Edited by Roger D. Congleton and Arye L. Hillman
Chapter 16: Rent seeking in international organizations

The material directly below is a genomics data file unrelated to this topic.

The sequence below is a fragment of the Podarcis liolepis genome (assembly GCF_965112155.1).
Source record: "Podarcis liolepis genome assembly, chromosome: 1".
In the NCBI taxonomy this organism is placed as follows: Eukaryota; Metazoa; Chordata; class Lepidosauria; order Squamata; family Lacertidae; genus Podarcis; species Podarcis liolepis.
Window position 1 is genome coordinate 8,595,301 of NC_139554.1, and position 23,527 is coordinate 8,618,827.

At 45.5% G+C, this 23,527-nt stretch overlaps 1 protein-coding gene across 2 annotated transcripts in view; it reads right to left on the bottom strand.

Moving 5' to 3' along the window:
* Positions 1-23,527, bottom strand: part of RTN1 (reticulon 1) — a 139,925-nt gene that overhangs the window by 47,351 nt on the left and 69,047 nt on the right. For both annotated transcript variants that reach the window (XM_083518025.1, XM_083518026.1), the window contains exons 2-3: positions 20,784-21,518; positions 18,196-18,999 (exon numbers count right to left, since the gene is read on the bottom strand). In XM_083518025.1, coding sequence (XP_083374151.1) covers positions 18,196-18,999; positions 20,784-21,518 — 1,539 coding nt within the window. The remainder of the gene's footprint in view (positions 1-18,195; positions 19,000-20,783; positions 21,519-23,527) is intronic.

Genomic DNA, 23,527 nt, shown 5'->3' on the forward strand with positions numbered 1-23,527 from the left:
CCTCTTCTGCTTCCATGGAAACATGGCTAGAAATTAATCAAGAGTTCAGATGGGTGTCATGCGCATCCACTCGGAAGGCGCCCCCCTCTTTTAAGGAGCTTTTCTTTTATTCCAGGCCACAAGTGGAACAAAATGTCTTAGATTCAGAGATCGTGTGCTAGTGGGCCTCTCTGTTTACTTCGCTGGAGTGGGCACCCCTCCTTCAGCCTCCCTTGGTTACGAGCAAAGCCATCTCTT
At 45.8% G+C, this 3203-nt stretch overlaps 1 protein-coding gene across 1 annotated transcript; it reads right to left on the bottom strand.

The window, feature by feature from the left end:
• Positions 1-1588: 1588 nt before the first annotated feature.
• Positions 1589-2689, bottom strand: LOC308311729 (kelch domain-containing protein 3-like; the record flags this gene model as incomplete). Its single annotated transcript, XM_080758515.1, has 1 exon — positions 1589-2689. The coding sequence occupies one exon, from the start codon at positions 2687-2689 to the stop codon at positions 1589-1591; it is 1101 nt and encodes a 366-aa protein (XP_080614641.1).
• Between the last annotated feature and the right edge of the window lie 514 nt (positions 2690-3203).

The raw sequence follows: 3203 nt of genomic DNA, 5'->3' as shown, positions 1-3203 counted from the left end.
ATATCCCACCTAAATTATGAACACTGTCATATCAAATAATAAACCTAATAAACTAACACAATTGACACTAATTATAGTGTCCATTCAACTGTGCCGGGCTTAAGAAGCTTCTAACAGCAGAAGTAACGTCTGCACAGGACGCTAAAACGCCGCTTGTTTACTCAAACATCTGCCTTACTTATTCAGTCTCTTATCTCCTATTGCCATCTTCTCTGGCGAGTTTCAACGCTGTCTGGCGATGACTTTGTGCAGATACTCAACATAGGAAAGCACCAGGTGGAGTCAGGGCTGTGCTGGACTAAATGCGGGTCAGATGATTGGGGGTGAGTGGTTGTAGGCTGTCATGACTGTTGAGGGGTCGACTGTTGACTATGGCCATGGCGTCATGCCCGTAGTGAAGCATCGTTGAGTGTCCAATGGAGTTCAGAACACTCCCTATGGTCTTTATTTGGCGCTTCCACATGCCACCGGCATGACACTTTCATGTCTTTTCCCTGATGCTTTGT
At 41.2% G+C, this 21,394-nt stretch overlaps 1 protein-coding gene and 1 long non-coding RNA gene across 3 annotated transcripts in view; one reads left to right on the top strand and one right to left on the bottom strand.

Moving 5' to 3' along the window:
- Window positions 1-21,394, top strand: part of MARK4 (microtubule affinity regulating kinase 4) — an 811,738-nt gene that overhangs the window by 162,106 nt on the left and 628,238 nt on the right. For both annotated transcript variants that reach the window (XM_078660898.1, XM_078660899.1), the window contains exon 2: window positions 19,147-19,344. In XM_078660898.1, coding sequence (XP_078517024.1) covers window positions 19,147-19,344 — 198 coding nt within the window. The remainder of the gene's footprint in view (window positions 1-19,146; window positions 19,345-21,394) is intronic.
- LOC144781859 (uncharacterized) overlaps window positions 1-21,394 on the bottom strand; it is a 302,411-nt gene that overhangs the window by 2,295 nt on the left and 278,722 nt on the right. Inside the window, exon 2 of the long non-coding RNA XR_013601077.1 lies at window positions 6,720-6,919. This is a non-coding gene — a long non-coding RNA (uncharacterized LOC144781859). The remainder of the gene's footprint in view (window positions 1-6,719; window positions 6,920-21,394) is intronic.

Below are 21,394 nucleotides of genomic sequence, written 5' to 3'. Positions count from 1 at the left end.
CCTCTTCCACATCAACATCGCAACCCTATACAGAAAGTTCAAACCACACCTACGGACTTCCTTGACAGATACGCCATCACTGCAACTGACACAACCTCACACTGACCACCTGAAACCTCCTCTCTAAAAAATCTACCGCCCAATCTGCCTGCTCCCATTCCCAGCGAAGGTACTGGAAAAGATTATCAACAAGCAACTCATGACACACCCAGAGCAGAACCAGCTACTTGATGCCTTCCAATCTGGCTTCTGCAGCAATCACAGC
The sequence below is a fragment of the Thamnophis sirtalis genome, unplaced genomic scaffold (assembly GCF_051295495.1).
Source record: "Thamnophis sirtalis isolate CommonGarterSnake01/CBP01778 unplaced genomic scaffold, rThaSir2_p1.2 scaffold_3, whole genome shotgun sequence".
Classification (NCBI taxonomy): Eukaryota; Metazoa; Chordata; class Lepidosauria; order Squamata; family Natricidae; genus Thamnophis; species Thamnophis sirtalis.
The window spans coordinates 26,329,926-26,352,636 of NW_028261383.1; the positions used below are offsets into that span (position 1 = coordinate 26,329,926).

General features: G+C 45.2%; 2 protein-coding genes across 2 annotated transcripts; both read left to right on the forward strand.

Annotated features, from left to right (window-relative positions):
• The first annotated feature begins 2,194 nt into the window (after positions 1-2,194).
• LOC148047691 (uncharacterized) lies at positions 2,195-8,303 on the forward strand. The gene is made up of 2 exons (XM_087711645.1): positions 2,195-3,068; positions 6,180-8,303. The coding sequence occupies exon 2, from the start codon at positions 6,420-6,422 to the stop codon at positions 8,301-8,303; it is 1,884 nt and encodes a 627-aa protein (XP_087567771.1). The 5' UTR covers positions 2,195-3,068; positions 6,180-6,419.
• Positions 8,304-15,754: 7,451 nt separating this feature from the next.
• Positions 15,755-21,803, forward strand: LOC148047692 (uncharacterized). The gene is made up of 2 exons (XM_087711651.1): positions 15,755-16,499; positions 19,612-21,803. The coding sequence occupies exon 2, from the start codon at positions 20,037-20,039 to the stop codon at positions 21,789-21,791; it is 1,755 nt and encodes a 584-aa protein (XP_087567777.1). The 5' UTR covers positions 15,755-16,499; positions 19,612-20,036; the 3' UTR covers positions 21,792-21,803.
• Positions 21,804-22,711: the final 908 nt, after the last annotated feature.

The chapter analyzes rent seeking by international organizations and through international organizations. Rent seeking by international organizations is more pervasive than rent seeking by national bureaucracies to the extent that the information cost of politicians and voters is higher but less pervasive to the extent that politicians have less to fear from international bureaucrats than from national bureaucrats. The chapter presents evidence that international organizations charge higher input prices, employ too large quantities of input and demand excessive budgets. Agency slippage is shown to increase with the number of member states. Rent seeking through international organizations is typical of private interest groups. Special interest groups are more powerful at the international than at the national level to the extent that the information cost of voters is higher and international bureaucrats are less controlled by politicians who want to be re-elected. The chapter presents evidence of the power of interest groups in international organizations. It concludes with a number of recommendations on how rent seeking by and through international organizations could be reduced.
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